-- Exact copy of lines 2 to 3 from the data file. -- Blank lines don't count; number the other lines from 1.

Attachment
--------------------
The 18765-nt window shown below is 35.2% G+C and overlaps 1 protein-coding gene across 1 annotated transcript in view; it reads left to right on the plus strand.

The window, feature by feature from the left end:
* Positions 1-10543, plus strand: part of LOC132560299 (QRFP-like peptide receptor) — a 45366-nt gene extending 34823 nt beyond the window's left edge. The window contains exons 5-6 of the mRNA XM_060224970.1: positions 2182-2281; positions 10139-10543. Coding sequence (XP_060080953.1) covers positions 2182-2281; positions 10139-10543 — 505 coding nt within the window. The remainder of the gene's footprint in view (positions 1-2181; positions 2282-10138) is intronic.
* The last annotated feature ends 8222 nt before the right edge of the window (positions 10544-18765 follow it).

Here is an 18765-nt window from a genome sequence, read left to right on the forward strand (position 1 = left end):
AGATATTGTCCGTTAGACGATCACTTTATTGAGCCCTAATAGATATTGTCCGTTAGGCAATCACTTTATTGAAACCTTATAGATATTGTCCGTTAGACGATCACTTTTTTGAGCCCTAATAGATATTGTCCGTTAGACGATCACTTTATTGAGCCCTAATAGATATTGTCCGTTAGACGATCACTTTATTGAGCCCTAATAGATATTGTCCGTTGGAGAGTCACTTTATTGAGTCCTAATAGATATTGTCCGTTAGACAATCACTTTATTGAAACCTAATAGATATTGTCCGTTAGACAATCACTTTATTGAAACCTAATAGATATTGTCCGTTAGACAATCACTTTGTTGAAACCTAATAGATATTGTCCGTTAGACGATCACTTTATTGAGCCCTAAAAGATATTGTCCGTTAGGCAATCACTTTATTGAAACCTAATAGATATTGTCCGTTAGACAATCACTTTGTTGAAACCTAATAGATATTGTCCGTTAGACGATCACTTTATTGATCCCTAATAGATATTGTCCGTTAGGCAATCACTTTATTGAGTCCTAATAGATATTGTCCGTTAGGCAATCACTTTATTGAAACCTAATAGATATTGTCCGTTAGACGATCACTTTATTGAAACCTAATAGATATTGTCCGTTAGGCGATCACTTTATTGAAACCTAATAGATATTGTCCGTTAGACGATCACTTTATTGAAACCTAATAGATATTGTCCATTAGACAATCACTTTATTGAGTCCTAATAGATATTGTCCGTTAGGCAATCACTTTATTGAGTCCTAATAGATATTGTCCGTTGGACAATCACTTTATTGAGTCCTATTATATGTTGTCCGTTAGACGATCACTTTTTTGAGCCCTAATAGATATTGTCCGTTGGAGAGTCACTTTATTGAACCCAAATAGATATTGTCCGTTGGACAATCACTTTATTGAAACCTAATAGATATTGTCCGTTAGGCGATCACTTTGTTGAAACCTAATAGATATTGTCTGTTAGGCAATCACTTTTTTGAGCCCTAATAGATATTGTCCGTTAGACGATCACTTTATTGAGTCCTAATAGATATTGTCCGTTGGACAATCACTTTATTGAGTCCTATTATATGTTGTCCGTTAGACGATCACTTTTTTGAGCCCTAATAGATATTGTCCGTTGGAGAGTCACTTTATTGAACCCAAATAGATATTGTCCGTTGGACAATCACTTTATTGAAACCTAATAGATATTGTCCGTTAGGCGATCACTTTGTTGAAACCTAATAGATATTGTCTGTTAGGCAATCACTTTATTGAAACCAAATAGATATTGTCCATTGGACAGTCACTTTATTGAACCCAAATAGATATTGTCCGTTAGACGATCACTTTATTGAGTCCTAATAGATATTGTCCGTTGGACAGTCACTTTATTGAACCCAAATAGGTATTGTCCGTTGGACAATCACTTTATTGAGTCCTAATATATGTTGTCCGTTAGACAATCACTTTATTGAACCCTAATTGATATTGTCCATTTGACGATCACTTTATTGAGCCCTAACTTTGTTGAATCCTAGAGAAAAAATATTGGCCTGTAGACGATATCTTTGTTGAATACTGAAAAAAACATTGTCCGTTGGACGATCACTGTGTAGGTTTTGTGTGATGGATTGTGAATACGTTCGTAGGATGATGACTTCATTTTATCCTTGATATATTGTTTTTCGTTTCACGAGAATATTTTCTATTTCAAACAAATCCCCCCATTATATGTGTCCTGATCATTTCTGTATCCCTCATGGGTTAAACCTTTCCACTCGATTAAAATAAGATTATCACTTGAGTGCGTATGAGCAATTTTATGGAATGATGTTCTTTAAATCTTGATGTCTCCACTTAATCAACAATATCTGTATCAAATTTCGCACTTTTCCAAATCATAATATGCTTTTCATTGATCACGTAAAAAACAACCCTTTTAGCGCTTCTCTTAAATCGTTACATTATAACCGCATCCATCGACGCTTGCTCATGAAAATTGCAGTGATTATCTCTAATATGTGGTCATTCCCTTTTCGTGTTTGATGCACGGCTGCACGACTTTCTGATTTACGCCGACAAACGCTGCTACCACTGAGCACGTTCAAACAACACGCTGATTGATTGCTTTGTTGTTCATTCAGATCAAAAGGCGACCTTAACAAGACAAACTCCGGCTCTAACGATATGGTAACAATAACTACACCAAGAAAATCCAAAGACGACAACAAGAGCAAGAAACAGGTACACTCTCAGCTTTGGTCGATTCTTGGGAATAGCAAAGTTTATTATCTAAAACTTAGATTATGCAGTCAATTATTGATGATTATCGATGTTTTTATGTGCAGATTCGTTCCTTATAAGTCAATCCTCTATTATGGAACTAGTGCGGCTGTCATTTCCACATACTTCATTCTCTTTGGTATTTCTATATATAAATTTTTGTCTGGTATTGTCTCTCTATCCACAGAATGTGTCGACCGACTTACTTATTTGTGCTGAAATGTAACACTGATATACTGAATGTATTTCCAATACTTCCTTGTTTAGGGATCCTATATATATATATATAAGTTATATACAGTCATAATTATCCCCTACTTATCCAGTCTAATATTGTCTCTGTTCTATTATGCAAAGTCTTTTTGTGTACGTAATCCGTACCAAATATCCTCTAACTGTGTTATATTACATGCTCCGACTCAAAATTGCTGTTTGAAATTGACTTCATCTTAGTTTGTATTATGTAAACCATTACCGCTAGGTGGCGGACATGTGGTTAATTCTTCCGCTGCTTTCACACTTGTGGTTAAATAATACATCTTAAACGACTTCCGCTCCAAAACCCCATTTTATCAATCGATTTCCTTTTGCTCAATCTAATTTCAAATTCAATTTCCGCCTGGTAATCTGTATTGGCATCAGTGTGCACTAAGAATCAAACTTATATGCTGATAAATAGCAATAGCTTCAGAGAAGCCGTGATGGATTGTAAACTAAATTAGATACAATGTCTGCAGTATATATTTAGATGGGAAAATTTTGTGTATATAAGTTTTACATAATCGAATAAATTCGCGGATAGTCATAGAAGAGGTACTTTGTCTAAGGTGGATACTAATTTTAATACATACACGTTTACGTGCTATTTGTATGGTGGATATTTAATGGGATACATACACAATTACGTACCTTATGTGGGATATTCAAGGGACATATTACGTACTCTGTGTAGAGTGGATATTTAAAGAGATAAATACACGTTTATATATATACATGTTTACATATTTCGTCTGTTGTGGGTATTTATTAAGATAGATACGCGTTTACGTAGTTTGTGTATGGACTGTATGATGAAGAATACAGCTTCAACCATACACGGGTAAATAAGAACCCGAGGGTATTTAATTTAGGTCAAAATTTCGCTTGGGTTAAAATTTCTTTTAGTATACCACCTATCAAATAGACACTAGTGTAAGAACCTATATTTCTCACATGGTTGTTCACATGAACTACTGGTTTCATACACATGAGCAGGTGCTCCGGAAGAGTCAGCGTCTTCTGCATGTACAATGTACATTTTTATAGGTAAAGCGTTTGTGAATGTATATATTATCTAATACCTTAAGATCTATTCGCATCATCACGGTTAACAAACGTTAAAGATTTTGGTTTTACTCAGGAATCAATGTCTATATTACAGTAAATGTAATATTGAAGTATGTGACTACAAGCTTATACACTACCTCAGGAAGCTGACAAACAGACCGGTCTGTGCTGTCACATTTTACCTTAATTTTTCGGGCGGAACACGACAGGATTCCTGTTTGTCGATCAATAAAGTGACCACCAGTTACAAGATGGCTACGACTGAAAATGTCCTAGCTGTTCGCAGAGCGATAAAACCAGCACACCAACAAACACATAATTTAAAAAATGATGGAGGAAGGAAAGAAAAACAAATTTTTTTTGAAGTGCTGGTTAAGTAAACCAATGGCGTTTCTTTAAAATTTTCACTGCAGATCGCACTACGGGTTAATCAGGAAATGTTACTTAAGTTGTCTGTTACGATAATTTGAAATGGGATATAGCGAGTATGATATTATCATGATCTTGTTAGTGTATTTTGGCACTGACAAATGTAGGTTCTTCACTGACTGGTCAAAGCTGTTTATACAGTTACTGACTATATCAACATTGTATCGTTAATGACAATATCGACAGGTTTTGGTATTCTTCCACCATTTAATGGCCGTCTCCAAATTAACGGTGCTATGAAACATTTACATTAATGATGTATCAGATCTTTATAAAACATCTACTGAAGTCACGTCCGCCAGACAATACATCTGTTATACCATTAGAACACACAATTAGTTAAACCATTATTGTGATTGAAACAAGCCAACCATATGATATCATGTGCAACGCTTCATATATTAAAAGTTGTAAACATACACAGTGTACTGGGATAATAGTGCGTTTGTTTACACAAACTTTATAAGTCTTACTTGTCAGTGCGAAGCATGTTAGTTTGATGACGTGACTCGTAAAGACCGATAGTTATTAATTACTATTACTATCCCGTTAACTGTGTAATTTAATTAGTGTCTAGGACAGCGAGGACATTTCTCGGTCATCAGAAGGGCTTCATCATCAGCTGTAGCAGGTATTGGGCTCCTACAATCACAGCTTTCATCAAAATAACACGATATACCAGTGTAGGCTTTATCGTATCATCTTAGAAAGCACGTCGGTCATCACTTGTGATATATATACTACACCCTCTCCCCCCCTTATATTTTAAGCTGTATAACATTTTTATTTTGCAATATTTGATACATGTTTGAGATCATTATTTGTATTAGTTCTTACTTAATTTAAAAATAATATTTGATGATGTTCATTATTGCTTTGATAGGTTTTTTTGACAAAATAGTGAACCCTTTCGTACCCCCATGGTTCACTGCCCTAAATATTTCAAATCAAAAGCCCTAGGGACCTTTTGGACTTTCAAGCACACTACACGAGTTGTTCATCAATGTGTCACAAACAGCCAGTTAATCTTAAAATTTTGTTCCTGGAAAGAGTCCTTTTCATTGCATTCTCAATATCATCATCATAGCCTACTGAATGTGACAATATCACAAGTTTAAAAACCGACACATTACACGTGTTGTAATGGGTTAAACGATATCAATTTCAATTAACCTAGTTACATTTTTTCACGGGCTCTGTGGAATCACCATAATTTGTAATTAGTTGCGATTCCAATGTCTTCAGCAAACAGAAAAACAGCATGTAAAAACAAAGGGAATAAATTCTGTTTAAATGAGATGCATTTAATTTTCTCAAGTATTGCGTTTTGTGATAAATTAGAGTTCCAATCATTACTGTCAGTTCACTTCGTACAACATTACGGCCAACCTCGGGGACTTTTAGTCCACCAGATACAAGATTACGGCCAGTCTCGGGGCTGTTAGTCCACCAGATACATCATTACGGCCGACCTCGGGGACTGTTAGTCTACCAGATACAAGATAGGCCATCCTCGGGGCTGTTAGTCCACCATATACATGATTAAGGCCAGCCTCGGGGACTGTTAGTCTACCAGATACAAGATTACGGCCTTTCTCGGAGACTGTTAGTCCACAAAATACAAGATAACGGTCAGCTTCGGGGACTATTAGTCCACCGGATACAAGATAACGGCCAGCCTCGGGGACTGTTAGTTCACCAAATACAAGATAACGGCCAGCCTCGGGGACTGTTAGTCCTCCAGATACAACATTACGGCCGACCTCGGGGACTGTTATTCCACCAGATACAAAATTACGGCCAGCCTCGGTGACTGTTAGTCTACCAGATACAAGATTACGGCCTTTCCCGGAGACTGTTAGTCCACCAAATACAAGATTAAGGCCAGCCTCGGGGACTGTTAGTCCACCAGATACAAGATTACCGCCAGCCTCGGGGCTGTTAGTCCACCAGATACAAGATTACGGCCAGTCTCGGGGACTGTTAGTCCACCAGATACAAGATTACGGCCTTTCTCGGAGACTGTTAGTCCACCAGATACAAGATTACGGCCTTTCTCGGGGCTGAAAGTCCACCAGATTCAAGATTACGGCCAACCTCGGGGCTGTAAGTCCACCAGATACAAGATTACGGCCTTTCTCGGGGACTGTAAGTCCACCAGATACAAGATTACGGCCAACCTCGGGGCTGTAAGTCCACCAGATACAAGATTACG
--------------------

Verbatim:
The window, feature by feature from the left end:
* Positions 1-10543, plus strand: part of LOC132560299 (QRFP-like peptide receptor) — a 45366-nt gene extending 34823 nt beyond the window's left edge. The window contains exons 5-6 of the mRNA XM_060224970.1: positions 2182-2281; positions 10139-10543. Coding sequence (XP_060080953.1) covers positions 2182-2281; positions 10139-10543 — 505 coding nt within the window. The remainder of the gene's footprint in view (positions 1-2181; positions 2282-10138) is intronic.